The majority of the world population now has access to a mobile phone and a mobile signal. While existing technologies are unable to resolve all current challenges, they have been useful in the establishment of personal connections and leveraging on new technologies more meaningfully. Technology has enhanced the quality of life for most people.
In countries, where there is limited access to healthcare and poor infrastructure, “mHealth” is key to connecting the developed and developing world. By leveraging on mobile phones, diseases are now be efficiently diagnosed and tracked, information can be disseminated more promptly, and have a greater reach. In addition, online health education is more accessible to citizens in developing countries that are conventionally underserved.
At present, for instance, Short Message Services (SMS), is now being tapped onto to educate people and furnish them with health knowledge on best practices. In Bangladesh, new and expectant mothers can opt-in to receive twice-weekly SMS reminders about checkups, medication and nutrition guidelines. Whilst in Africa, SMSes are sent in local dialects to users to inform them about vaccination programmes, malaria prevention, nutrition and basic hygiene. Mobile phone interventions through text have also be piloted in Cambodia, the Philippines and the Democratic Republic of Congo to support diabetes self-management.
Researchers from the University of Oxford, UK, recently conducted the first systematic study of mobile phone use during a disease outbreak in rural China and India. The results demonstrated that, mobile phone use is commonly correlated with better access to healthcare. However, there are also some negative consequences such as costly expendable treatments and more pronounced health marginalisation of those without mobile phones.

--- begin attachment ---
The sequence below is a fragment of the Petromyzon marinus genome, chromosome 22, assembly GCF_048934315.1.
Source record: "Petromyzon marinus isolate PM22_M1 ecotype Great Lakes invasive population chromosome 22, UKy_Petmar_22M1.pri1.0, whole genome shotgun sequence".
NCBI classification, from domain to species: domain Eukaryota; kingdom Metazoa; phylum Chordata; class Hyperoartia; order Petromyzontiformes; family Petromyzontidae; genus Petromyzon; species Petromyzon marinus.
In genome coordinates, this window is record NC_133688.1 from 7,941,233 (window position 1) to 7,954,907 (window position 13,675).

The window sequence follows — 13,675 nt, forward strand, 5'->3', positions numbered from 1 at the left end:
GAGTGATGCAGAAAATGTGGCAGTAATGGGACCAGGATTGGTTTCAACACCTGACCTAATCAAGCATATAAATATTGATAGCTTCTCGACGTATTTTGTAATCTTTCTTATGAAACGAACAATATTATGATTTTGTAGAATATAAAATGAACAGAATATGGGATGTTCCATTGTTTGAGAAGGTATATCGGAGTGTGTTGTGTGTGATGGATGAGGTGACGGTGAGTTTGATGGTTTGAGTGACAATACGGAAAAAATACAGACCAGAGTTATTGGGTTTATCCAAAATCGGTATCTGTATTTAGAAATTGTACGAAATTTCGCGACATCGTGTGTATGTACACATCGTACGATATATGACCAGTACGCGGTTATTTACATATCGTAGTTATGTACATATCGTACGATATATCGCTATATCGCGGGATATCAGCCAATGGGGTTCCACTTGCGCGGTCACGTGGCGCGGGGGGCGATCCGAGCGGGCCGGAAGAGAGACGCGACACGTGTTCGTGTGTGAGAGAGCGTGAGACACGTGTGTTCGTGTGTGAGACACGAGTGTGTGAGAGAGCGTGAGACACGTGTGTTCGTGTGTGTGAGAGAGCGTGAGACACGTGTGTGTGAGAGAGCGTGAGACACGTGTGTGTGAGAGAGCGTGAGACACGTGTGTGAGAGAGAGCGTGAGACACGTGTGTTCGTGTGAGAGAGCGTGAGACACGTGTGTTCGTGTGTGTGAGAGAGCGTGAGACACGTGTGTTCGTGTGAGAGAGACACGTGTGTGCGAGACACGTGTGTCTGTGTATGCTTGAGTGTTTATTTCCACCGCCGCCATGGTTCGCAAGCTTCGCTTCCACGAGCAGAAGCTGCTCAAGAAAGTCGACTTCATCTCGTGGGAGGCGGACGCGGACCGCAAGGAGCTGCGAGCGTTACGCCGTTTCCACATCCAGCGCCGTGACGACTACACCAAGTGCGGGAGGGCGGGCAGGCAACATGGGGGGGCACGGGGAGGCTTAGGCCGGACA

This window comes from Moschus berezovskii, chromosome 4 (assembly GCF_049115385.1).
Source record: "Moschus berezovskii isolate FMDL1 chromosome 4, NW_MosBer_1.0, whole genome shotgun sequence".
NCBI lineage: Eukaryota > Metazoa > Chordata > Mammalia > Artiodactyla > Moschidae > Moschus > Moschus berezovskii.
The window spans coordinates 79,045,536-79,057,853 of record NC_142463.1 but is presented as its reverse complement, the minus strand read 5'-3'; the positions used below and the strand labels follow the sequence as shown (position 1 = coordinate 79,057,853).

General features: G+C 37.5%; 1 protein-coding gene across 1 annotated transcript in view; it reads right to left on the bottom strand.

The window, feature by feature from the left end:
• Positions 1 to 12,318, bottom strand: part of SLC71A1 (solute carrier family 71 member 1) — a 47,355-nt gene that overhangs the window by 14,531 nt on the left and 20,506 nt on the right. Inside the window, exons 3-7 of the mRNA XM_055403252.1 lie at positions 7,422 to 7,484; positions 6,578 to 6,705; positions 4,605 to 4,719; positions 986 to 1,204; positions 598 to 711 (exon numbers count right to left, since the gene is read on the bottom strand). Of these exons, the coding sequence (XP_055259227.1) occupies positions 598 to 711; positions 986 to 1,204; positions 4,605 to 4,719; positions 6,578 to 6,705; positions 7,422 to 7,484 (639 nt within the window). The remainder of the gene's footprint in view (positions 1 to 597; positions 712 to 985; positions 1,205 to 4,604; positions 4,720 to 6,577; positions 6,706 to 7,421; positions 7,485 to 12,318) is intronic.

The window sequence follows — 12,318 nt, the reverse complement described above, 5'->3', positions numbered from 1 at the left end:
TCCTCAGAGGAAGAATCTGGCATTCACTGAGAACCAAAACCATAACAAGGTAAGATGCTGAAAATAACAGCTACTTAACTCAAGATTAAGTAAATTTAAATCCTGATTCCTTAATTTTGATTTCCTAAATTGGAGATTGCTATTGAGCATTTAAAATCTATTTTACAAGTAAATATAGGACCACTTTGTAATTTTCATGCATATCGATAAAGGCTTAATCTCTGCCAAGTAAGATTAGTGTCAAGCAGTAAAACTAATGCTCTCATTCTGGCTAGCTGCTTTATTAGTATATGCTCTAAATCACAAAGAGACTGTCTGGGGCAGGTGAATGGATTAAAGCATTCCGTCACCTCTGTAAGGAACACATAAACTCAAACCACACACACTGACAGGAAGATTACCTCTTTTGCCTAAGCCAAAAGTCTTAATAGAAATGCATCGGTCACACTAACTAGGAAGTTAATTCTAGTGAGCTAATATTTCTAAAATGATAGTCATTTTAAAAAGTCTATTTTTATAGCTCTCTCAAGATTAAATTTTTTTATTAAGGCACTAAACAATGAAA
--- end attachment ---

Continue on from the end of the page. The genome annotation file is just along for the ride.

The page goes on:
Digital health exercises in the developing countries are making healthcare more accessible to in remote places. Examinations and tests can be carried out and interpreted with the use of digital technology as long as there is a mobile signal. The lack of specialised laboratories is another challenge in developing countries. In addition, knowledge can have better reach by leveraging on digital technology and innovative communication methods.
It is also important to note that there has been an increase number of health innovations coming from the developing countries. For instance, Jeffrey Immelt, CEO of General Electric, highlighted that developing countries have few particular characteristics that allow them to be more creative when sourcing for cheaper alternatives to everyday challenges. General Electric’s team in China created a portable ultrasound that can be plugged into laptop which is cheaper than its traditional counterpart. It can also possible to utilised in remote rural regions. The innovation is then further improvised and a handheld ultrasound is created at a lower cost as opposed to the conventional ultrasound device. The innovation is now available in the United States.
Participate in the upcoming QS Subject Focus Summit – Medicine under the theme of “Advancing the Medical and Health Sciences: Education, Research & Collaboration” from 23-25 January 2019 in Surabaya, Indonesia.